One of the biggest attractions is the byzantine network of underground tunnels that connect all of the buildings. Some tunnels stretch to adjoining districts. Gaddafi liked to sleep in a Bedouin-style tent pitched on the grounds. Of course, it was air-conditioned.

Increasingly a visit to the base is perilous because it has been turned into one of the biggest fly tips in North Africa. With garbage collection at best unsure in the capital the base has become the preferred dump. And then there is the added bonus of feeling that you are insulting the former leader by fouling his home.

International workers – and this correspondent – like to criticize the transitional government for lack of coordination between its various ministries and parts. Certainly it is utterly dysfunctional. Spokesmen contradict each other and even themselves several times in the space of a day and the same with ministers and the leading members of the National Transitional Council.

From the bottom up and the top down there is confusion. But it is worth noting, too, that the various international missions and foreign NGO groups also lack coordination. Various UN agencies hardly talk to each other, for instance. And the domestic NGOs are no better: there are three umbrella organizations for domestic civil society groups that I know of alone.

My exclusive in the Daily Beast on the new NGO legislation caused a stir both in Libya and overseas, especially on Capitol Hill apparently, according to a friend of mine at the National Democratic Institute. Not that it made much difference or caused the Libyan authorities to rethink or pullback. Five days after publication, on June 1, they issued the new law anyway. In it there were some details I didn’t have, which, I think, make the regulatory framework they want to impose on civil society even more sinister.

The long and short of it is that funding by foreign NGOs of domestic NGOs is going to be difficult and the Ministry of Culture can always hold funding up by delaying or declining the registration of a foreign NGO. Another worrying area is the inexact wording of what constitutes a “grant”. The legislation bans open-ended cash “contributions” but allows “grants”. The ministry says that grants means project-specific funding. But they don’t define it. How will that play out? Can a project be extended and so too the funding?

Foreign NGOs will have to register in Libya if they want to fund a project and they are required to provide a tremendous amount of detail about themselves – the source of their money, the names and background of senior officers and board members, etc. Many foreign NGOs – and that includes charities, by the way — are just not going to go though all of that. This is how the crackdown on civil society began in neighboring Egypt in the winter.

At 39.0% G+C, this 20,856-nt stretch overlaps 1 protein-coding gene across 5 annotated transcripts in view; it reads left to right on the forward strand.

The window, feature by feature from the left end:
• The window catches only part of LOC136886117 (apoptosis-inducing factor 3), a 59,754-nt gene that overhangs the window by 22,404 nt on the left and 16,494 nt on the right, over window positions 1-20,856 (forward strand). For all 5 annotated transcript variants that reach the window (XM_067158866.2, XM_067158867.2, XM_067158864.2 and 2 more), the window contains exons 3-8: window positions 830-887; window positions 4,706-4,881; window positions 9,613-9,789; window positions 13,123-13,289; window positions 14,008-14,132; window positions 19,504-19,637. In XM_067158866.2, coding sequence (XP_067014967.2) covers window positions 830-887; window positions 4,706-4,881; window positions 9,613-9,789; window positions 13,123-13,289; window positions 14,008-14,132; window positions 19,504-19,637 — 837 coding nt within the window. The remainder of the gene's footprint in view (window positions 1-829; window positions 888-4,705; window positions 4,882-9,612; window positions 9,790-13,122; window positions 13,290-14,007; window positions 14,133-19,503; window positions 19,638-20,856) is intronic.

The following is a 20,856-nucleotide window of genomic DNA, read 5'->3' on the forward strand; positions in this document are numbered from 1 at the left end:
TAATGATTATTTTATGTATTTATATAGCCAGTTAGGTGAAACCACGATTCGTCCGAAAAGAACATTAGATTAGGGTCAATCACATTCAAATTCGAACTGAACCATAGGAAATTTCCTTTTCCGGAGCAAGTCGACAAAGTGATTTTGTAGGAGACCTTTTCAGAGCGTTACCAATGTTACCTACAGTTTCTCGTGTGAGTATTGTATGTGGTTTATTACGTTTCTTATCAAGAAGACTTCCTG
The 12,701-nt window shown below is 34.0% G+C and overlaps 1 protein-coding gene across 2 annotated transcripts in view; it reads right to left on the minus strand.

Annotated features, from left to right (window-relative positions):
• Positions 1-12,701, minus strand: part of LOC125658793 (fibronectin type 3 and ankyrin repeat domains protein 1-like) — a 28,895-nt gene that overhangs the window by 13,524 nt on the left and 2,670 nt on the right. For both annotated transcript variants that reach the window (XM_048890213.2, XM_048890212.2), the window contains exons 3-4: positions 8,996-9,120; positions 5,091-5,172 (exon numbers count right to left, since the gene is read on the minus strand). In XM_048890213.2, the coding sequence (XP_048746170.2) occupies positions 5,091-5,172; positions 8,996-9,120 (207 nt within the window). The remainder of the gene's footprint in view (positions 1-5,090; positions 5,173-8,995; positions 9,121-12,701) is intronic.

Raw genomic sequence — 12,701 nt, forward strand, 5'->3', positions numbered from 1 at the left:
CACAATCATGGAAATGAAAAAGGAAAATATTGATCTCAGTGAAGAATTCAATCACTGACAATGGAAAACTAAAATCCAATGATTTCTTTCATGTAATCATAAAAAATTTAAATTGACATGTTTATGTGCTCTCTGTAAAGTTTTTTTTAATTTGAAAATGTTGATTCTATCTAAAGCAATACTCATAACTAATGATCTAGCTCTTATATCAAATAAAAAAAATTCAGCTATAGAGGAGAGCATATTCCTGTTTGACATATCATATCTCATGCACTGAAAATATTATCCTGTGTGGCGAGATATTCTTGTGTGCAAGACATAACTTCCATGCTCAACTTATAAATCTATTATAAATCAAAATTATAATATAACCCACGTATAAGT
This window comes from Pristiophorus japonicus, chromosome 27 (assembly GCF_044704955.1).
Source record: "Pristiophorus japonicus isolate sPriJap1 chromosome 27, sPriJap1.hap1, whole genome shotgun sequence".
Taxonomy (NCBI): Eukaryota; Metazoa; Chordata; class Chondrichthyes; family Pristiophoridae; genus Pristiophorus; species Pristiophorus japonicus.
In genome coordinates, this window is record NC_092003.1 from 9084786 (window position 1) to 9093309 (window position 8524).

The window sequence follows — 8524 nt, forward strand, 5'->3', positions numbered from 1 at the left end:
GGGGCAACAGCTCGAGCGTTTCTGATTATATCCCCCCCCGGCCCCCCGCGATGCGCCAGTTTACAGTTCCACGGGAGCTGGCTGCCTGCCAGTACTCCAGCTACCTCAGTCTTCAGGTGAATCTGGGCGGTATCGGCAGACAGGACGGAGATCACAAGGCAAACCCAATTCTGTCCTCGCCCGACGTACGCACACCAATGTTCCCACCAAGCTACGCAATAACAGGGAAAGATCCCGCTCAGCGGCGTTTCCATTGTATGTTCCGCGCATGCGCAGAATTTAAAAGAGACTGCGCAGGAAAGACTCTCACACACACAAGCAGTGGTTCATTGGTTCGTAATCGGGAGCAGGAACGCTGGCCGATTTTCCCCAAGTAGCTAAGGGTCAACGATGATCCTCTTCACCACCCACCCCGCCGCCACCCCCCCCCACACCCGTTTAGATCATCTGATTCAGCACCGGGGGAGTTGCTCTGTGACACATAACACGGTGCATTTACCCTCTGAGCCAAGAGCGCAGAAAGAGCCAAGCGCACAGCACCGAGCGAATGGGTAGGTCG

Apologists for the NTC say that they can’t have just anyone funding domestic civil society and whisper of dark and dangerous forces: the ultimate purpose of the law is to hinder the Qataris just flooding the place with cash or the Russians or Al Qaeda. I can understand the worry about Qatar: the Emirate has been playing hard and fast and expects to get some reward for supplying the rebels with arms and training fighters during the uprising. The NTC has pushed back on the Qataris and refused some of its cash to fund various projects.

But I see the NGO regulations as having a wider purpose than shutting the door on just Qatar. They are part of a Gaddafi-era control reflex that remains deeply embedded in Libya’s body politic.

That control reflex is behind some other disturbing laws – the so-called Glorification law that until the Supreme Court nullified it made it an offence punishable with up to life imprisonment to say anything in praise of the Gaddafi regime or to be detrimental about the uprising; a law that grants immunity to rebels for any crimes committed during the insurrection; and another law, described by Amnesty as “encouraging carte blanche abuse”, instructing the country’s courts to accept as evidence confessions extracted through torture.

Libya’s transitional Prime Minister Abdurrahim El-Kib said during a recent trip to London that some of the laws international NGOs have criticized will “disappear from the scene” following the national election. It is a line several members of the NTC have been pushing on visiting American and European officials. They have told them the laws were a mistake.